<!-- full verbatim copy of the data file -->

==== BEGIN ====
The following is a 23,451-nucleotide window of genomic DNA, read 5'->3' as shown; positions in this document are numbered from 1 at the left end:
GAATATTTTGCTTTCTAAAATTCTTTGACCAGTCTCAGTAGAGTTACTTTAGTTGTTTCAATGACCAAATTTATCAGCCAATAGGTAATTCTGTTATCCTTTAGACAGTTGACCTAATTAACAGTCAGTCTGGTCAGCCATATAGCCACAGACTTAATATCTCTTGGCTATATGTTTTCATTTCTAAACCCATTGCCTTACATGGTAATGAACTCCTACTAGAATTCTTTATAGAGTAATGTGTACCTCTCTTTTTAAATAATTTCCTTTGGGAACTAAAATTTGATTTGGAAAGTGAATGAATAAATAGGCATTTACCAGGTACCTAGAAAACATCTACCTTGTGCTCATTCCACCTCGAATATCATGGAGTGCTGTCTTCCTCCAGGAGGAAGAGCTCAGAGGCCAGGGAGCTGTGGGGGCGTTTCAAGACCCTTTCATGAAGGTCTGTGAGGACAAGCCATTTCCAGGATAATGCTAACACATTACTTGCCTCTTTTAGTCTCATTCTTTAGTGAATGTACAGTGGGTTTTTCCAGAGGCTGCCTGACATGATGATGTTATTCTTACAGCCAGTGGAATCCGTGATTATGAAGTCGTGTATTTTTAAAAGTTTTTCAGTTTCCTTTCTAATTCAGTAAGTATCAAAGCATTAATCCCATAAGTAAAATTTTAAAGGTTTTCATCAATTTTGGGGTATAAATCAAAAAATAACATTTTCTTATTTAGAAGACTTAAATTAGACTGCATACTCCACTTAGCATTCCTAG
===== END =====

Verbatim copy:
The following is a 23,451-nucleotide window of genomic DNA, read 5'->3' as shown; positions in this document are numbered from 1 at the left end:
GAATATTTTGCTTTCTAAAATTCTTTGACCAGTCTCAGTAGAGTTACTTTAGTTGTTTCAATGACCAAATTTATCAGCCAATAGGTAATTCTGTTATCCTTTAGACAGTTGACCTAATTAACAGTCAGTCTGGTCAGCCATATAGCCACAGACTTAATATCTCTTGGCTATATGTTTTCATTTCTAAACCCATTGCCTTACATGGTAATGAACTCCTACTAGAATTCTTTATAGAGTAATGTGTACCTCTCTTTTTAAATAATTTCCTTTGGGAACTAAAATTTGATTTGGAAAGTGAATGAATAAATAGGCATTTACCAGGTACCTAGAAAACATCTACCTTGTGCTCATTCCACCTCGAATATCATGGAGTGCTGTCTTCCTCCAGGAGGAAGAGCTCAGAGGCCAGGGAGCTGTGGGGGCGTTTCAAGACCCTTTCATGAAGGTCTGTGAGGACAAGCCATTTCCAGGATAATGCTAACACATTACTTGCCTCTTTTAGTCTCATTCTTTAGTGAATGTACAGTGGGTTTTTCCAGAGGCTGCCTGACATGATGATGTTATTCTTACAGCCAGTGGAATCCGTGATTATGAAGTCGTGTATTTTTAAAAGTTTTTCAGTTTCCTTTCTAATTCAGTAAGTATCAAAGCATTAATCCCATAAGTAAAATTTTAAAGGTTTTCATCAATTTTGGGGTATAAATCAAAAAATAACATTTTCTTATTTAGAAGACTTAAATTAGACTGCATACTCCACTTAGCATTCCTAG